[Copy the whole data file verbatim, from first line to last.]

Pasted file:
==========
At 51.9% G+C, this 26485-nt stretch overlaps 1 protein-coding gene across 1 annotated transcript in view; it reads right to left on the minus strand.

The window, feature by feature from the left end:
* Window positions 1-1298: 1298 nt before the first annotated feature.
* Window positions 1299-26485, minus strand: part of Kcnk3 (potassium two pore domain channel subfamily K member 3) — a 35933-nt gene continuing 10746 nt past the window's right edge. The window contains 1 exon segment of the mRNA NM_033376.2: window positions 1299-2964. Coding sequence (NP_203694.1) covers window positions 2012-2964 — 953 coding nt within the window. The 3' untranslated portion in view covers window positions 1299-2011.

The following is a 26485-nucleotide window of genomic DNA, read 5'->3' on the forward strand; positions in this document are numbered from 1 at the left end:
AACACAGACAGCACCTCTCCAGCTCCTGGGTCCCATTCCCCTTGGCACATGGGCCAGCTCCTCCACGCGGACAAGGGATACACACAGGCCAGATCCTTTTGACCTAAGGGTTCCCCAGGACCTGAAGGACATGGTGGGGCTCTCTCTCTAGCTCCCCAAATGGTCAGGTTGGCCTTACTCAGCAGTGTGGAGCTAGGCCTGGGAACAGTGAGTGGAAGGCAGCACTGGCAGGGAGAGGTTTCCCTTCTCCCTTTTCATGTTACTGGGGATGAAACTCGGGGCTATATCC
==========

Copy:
At 51.9% G+C, this 26485-nt stretch overlaps 1 protein-coding gene across 1 annotated transcript in view; it reads right to left on the minus strand.

The window, feature by feature from the left end:
* Window positions 1-1298: 1298 nt before the first annotated feature.
* Window positions 1299-26485, minus strand: part of Kcnk3 (potassium two pore domain channel subfamily K member 3) — a 35933-nt gene continuing 10746 nt past the window's right edge. The window contains 1 exon segment of the mRNA NM_033376.2: window positions 1299-2964. Coding sequence (NP_203694.1) covers window positions 2012-2964 — 953 coding nt within the window. The 3' untranslated portion in view covers window positions 1299-2011.

The following is a 26485-nucleotide window of genomic DNA, read 5'->3' on the forward strand; positions in this document are numbered from 1 at the left end:
AACACAGACAGCACCTCTCCAGCTCCTGGGTCCCATTCCCCTTGGCACATGGGCCAGCTCCTCCACGCGGACAAGGGATACACACAGGCCAGATCCTTTTGACCTAAGGGTTCCCCAGGACCTGAAGGACATGGTGGGGCTCTCTCTCTAGCTCCCCAAATGGTCAGGTTGGCCTTACTCAGCAGTGTGGAGCTAGGCCTGGGAACAGTGAGTGGAAGGCAGCACTGGCAGGGAGAGGTTTCCCTTCTCCCTTTTCATGTTACTGGGGATGAAACTCGGGGCTATATCC